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How to Treat Dry Hands After Wearing Rubber Gloves

by
author image Lillian Downey
A Jill-of-all-trades, Lillian Downey is a certified Responsible Sexuality Educator, certified clinical phlebotomist and a certified non-profit administrator. She's also written extensively on gardening and cooking. She also authors blogs on nail art blog and women's self esteem.
How to Treat Dry Hands After Wearing Rubber Gloves
Gloves can protect your hands while also drying them out. Photo Credit medical gloves image by sasha from <a href='http://www.fotolia.com'>Fotolia.com</a>

Nurses, doctors, paramedics and other professionals who regularly work with the public have to change their gloves and wash their hands dozens of times in the course of one shift. That rapid glove changing also applies to those who use rubber gloves in the home to clean or garden. Multiply frequent glove changing and hand washing by months or even years and you can easily get dry, cracked skin that affects your ability to care for you patients or perform your daily home care tasks. A few changes to your hand care routine can help you balance safety with comfort.

Step 1

See your doctor to get evaluated for a latex allergy. Many people can successfully wear rubber gloves for a while before having symptoms. Latex allergy can cause sneezing, watery eyes and other common allergy symptoms, but it can also cause skin irritation, itching, dryness and discomfort. If you do have a latex allergy, you may find changing to nitrile gloves or other latex-free material will solve your problem. Nitrile is a latex-free glove tested to be as effective as latex gloves. They're available in most places traditional rubber gloves are sold.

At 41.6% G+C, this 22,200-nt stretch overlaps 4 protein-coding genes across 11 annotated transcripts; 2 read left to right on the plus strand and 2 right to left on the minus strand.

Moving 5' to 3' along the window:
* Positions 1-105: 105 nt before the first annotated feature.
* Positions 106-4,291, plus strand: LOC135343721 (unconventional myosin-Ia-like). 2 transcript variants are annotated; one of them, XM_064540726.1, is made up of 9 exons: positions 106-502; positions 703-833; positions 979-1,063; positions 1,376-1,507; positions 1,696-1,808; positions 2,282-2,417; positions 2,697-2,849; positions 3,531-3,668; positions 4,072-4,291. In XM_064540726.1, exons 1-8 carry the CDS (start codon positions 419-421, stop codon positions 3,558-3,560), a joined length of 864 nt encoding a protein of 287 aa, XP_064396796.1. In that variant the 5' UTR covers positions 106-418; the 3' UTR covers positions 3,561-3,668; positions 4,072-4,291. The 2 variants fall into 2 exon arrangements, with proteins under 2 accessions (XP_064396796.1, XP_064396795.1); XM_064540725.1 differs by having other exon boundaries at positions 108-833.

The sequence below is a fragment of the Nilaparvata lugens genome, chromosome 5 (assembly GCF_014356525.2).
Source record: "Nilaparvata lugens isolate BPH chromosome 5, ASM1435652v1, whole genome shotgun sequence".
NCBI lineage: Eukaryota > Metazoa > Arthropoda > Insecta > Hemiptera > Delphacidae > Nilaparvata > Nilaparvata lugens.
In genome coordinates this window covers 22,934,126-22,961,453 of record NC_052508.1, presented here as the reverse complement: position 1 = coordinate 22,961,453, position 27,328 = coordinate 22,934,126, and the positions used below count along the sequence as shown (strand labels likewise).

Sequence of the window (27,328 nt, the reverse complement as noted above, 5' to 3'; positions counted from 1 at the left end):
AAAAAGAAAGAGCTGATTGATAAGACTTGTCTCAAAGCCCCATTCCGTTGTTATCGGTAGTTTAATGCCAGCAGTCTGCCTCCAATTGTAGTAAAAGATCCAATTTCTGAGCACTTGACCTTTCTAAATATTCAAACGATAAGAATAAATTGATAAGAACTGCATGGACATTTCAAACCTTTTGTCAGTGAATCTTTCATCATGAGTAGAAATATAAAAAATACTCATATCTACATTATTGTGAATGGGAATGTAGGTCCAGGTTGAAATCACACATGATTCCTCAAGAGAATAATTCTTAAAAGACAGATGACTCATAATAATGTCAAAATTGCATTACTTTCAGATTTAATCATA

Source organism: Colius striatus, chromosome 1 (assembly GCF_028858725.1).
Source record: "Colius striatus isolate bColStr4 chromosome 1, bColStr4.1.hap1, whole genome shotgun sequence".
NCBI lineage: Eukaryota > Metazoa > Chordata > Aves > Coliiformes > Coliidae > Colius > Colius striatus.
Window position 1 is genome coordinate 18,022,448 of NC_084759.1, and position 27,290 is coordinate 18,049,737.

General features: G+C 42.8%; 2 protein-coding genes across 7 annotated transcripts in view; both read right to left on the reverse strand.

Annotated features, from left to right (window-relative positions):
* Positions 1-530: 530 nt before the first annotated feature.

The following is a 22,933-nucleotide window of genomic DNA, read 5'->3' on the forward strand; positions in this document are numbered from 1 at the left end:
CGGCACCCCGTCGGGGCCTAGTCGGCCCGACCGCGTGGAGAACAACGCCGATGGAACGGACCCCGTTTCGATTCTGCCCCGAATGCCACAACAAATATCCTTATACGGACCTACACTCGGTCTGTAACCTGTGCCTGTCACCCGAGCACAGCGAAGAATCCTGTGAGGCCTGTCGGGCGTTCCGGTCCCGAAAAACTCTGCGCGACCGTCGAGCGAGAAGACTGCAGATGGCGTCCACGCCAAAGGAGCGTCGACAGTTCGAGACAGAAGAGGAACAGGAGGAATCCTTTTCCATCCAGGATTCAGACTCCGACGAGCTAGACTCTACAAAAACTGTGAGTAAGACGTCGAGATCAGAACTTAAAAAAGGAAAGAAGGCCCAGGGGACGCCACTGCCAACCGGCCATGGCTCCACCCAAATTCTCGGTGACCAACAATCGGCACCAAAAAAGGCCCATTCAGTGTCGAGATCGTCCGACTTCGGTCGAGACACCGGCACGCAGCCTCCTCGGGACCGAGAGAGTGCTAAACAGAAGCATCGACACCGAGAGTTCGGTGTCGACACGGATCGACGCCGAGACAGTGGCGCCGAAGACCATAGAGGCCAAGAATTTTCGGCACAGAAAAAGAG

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Step 2

Wash your hands gently in mild soap after removing your gloves. Choose a very mild soap because harsher soaps can strip your hands of natural oils, which help keep your skin moisturized. Try a soap with moisturizers or cold creams in them.

Step 3

Pat your hands dry while carefully avoiding rubbing the dry skin. Avoid hot air dryers, according to "The Doctor's Book of Home Remedies" because the hot air can further dry out your skin.

Step 4

Skip the hand sanitizer if your workplace allows it. Hand sanitizers are usually alcohol based. Products high in alcohol dry out your skin and should be avoided if you already have a dry skin problem.

Step 5

Apply a water-resistant moisturizer to your skin. A waterproof lotion will seep into your skin and its healing properties won't be as affected by repeated hand washing and glove changing as traditional lotions. Use the lotion after each time you wash your hands, even though it's waterproof, to supply your skin with a steady stream of healing moisture.

Step 6

Use a thick lotion and moisture gloves overnight while you sleep to provide a deep moisturizing treatment. Moisture gloves are available in most stores in the beauty department. The gloves are usually made of thick, soft cotton and are designed to keep your hand lotion from evaporating. They also keep the moisture close to your skin for a longer period of time so that your skin can absorb the maximum amount over a longer period of time.

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References

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